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I have a freshly made shrimp broth. Onions, parsnip, tomato paste and white pepper corns along with shrimp shells.

https://www.msc.org/where-to-buy/product-finder/products/cfpsproduct-19BA7EBA-B7E7-40E4-8C33-8566D3AF25A0 is similar to the shrimp I have used.

It was simmering for about 15 minutes, then I strained it.

It is my experience that more simmering makes it turn bitter or too compact (I'm lacking a better word).

Can I simmer/reduce the liquid to about half without imparting any off flavours?

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Remove anything you suspect might affect flavour negatively (or, more simply, strain the whole caboodle), then reduce to concentrate flavour.

For fish broth, you shouldn't simmer the fish bones / heads for more than half an hour and I assume a similar rule applies for shrimp.

  • This is a common misconception.. this is only true for flatfish bones and heads. Simmering longer with other fish bones is just fine. Another option is to simply put the whole thing through a food mill or blender, and THEN strain ( or not). Much more taste. And if you put the residu into butter, you will have a lovely shellfish butter as well. – Marc Luxen Jan 14 '16 at 20:25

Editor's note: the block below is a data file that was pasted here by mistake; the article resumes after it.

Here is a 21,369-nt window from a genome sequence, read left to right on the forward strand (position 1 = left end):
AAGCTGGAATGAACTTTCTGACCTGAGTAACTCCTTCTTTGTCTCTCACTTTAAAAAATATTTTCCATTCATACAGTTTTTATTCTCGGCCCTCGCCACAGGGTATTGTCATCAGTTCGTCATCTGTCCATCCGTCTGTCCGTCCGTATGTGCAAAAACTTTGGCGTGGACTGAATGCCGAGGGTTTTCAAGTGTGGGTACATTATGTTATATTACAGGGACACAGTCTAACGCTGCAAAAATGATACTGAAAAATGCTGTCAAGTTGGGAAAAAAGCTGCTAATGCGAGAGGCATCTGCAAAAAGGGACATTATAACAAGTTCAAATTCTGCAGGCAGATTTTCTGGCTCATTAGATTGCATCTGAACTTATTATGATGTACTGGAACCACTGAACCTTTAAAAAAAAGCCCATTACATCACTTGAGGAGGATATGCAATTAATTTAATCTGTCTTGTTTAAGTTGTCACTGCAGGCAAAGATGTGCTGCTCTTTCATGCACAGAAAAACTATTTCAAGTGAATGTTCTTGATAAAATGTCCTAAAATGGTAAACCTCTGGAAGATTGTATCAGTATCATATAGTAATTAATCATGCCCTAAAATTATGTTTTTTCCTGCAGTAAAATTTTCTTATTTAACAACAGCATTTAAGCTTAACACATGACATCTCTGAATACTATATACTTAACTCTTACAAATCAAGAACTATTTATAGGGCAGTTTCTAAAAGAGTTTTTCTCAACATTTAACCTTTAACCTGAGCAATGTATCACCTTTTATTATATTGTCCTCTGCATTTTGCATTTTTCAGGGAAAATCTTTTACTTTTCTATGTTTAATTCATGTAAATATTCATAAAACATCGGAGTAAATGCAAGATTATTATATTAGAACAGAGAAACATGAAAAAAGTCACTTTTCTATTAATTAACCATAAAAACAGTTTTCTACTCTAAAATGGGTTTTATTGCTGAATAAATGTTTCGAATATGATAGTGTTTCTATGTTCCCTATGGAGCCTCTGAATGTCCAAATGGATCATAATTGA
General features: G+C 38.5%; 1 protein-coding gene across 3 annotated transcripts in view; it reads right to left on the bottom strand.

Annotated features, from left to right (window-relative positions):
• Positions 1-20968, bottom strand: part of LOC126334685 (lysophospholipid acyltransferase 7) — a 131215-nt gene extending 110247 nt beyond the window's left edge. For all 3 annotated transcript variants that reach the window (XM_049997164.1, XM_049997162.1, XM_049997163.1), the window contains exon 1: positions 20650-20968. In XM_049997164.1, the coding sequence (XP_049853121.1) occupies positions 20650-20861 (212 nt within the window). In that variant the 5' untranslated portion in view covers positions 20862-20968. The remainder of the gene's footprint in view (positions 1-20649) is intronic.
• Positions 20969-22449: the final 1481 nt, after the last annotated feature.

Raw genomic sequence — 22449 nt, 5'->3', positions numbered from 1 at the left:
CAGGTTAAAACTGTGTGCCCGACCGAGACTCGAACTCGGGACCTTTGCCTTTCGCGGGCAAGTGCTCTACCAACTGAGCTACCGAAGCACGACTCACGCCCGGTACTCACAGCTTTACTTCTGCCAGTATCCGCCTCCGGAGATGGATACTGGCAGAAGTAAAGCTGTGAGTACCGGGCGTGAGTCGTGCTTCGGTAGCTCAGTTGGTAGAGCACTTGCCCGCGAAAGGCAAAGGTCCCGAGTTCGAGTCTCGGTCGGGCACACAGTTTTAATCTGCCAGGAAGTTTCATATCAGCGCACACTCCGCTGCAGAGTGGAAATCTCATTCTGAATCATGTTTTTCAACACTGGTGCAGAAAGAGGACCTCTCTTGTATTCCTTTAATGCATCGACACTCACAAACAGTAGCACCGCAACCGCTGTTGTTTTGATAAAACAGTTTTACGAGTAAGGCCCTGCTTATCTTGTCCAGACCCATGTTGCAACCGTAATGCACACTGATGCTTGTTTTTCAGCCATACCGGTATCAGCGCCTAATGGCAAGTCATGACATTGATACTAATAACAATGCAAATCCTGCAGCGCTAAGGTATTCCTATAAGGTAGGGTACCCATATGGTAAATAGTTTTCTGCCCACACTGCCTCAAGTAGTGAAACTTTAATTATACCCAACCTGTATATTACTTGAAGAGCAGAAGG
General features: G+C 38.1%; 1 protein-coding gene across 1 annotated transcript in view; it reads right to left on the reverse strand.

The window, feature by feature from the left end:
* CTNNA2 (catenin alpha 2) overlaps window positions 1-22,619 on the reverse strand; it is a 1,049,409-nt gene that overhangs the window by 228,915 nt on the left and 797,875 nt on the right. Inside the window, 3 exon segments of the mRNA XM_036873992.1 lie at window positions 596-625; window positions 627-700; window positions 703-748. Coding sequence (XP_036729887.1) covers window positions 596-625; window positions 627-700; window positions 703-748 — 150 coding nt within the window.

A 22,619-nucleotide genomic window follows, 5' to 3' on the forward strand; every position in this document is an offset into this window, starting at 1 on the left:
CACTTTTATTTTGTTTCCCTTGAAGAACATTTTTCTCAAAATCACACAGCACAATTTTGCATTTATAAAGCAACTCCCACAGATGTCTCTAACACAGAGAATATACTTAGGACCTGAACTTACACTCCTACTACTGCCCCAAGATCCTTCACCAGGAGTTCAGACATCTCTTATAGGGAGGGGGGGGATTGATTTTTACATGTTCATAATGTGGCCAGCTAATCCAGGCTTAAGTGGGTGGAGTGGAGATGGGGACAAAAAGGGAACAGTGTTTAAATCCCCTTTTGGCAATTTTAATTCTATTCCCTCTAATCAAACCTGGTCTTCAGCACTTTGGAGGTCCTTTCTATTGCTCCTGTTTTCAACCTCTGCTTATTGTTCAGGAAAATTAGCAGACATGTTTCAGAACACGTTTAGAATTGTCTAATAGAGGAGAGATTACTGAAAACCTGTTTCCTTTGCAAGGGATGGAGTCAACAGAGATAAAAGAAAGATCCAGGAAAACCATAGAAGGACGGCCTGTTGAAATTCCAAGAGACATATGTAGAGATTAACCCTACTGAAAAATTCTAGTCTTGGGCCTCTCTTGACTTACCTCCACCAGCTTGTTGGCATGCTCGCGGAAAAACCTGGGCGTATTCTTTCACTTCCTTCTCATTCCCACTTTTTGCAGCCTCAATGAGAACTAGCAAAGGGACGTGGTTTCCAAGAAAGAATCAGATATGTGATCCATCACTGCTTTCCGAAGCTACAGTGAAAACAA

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After reducing the liquid to 50% at a low temp, I noticed no off flavours.

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If you just want a shrimp broth to serve as a soup with noodles etc the there is no need to reduce it a lot, just simmer it until you have the depth of flavour you want and then strain and serve.

If you want to use it as the base for a sauce or bisque then it may be useful to reduce it to concentrate the flavour, however you will want to strain out the liquid before you reduce it and bear in mind that you will be balancing the strength or the reduced broth with other flavours in a sauce to the base stock doesn't necessarily have to be something that you would want to drink by the cupfull.

Also with shrimp/prawn broths it's especially important to fry the shells well before you simmer them as it's this caramelization which creates the flavour that you want. This is a bit different from meat stocks where you need really long slow to break down the proteins.

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